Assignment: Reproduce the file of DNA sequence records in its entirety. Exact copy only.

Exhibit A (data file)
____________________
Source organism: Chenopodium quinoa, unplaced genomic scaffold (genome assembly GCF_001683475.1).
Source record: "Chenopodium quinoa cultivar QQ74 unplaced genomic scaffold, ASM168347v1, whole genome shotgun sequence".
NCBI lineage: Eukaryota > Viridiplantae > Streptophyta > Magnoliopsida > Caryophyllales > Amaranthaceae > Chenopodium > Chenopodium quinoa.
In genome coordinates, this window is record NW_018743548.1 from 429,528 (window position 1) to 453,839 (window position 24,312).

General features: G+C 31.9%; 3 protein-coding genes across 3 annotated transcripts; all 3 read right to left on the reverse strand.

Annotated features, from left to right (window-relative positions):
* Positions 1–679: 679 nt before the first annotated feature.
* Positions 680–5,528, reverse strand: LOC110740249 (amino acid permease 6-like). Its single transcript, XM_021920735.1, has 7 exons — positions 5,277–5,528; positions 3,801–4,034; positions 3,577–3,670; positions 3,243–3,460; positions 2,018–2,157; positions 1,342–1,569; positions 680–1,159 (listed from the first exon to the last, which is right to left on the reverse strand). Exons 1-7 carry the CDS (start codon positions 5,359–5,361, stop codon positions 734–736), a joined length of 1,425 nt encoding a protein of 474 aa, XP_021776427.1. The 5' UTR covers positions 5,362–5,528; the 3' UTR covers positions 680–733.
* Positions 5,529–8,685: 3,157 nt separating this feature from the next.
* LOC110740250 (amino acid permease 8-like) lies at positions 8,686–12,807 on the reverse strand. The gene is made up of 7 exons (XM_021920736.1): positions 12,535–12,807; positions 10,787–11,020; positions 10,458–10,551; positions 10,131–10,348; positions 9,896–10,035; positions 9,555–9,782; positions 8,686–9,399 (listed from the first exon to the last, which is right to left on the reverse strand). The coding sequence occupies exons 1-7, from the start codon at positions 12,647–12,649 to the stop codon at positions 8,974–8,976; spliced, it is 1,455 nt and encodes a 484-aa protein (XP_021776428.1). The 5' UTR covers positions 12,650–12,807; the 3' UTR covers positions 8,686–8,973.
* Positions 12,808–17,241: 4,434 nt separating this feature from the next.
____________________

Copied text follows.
Source organism: Chenopodium quinoa, unplaced genomic scaffold (genome assembly GCF_001683475.1).
Source record: "Chenopodium quinoa cultivar QQ74 unplaced genomic scaffold, ASM168347v1, whole genome shotgun sequence".
NCBI lineage: Eukaryota > Viridiplantae > Streptophyta > Magnoliopsida > Caryophyllales > Amaranthaceae > Chenopodium > Chenopodium quinoa.
In genome coordinates, this window is record NW_018743548.1 from 429,528 (window position 1) to 453,839 (window position 24,312).

General features: G+C 31.9%; 3 protein-coding genes across 3 annotated transcripts; all 3 read right to left on the reverse strand.

Annotated features, from left to right (window-relative positions):
* Positions 1–679: 679 nt before the first annotated feature.
* Positions 680–5,528, reverse strand: LOC110740249 (amino acid permease 6-like). Its single transcript, XM_021920735.1, has 7 exons — positions 5,277–5,528; positions 3,801–4,034; positions 3,577–3,670; positions 3,243–3,460; positions 2,018–2,157; positions 1,342–1,569; positions 680–1,159 (listed from the first exon to the last, which is right to left on the reverse strand). Exons 1-7 carry the CDS (start codon positions 5,359–5,361, stop codon positions 734–736), a joined length of 1,425 nt encoding a protein of 474 aa, XP_021776427.1. The 5' UTR covers positions 5,362–5,528; the 3' UTR covers positions 680–733.
* Positions 5,529–8,685: 3,157 nt separating this feature from the next.
* LOC110740250 (amino acid permease 8-like) lies at positions 8,686–12,807 on the reverse strand. The gene is made up of 7 exons (XM_021920736.1): positions 12,535–12,807; positions 10,787–11,020; positions 10,458–10,551; positions 10,131–10,348; positions 9,896–10,035; positions 9,555–9,782; positions 8,686–9,399 (listed from the first exon to the last, which is right to left on the reverse strand). The coding sequence occupies exons 1-7, from the start codon at positions 12,647–12,649 to the stop codon at positions 8,974–8,976; spliced, it is 1,455 nt and encodes a 484-aa protein (XP_021776428.1). The 5' UTR covers positions 12,650–12,807; the 3' UTR covers positions 8,686–8,973.
* Positions 12,808–17,241: 4,434 nt separating this feature from the next.